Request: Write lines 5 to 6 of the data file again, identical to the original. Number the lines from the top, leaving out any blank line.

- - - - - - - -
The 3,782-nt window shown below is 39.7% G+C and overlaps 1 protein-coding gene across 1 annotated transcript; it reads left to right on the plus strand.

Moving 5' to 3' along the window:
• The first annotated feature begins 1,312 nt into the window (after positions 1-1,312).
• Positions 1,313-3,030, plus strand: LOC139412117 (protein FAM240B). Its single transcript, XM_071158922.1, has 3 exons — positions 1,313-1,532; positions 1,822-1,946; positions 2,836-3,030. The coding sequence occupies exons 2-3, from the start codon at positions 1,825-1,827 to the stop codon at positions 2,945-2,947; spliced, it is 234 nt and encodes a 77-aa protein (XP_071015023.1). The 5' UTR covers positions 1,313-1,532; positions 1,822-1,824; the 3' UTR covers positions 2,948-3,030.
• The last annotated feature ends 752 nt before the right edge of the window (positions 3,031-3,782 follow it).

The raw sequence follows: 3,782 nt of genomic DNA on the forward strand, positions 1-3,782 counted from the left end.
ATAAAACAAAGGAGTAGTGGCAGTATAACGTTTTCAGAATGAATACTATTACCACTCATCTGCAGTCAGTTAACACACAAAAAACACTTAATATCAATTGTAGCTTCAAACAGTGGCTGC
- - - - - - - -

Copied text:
• The last annotated feature ends 752 nt before the right edge of the window (positions 3,031-3,782 follow it).

The raw sequence follows: 3,782 nt of genomic DNA on the forward strand, positions 1-3,782 counted from the left end.